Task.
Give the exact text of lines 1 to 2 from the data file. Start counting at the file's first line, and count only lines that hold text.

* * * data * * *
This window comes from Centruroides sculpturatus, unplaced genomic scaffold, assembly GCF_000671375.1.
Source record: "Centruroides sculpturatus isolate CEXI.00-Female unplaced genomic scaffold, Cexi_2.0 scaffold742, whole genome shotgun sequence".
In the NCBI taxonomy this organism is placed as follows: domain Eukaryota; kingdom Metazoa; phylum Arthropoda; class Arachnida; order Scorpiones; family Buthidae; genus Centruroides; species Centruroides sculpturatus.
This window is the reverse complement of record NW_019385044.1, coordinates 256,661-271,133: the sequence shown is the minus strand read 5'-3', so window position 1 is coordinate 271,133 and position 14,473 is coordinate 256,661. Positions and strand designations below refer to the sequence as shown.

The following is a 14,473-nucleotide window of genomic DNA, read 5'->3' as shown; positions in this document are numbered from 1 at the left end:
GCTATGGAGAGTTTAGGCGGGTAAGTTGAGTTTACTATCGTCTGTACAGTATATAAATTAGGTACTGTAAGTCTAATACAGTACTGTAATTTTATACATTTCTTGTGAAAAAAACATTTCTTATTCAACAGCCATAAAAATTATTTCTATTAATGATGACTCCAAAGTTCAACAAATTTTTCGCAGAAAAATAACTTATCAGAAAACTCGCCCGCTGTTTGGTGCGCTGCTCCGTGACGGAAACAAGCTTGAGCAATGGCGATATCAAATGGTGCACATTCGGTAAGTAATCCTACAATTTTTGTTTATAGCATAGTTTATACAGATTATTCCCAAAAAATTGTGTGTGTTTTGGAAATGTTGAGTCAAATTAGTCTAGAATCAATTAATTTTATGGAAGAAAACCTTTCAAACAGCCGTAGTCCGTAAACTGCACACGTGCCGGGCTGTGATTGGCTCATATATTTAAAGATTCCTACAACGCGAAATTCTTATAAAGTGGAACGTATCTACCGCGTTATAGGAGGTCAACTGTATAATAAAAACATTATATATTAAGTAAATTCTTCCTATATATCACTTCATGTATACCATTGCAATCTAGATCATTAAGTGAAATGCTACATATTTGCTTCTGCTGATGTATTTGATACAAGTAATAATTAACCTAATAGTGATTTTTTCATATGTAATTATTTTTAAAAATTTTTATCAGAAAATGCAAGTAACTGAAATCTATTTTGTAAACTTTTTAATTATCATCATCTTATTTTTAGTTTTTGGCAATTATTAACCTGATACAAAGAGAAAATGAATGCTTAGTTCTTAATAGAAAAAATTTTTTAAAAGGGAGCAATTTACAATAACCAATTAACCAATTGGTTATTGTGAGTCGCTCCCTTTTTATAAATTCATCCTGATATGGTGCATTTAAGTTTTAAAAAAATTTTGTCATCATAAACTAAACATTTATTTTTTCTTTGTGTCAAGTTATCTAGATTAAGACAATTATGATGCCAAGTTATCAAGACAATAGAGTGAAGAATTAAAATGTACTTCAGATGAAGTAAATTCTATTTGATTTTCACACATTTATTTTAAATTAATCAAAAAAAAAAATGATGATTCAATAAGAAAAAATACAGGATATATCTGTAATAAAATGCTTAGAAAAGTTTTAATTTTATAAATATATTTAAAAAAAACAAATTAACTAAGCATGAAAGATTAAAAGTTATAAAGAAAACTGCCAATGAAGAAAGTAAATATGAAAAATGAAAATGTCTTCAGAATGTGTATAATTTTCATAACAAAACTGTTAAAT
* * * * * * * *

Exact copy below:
This window comes from Centruroides sculpturatus, unplaced genomic scaffold, assembly GCF_000671375.1.
Source record: "Centruroides sculpturatus isolate CEXI.00-Female unplaced genomic scaffold, Cexi_2.0 scaffold742, whole genome shotgun sequence".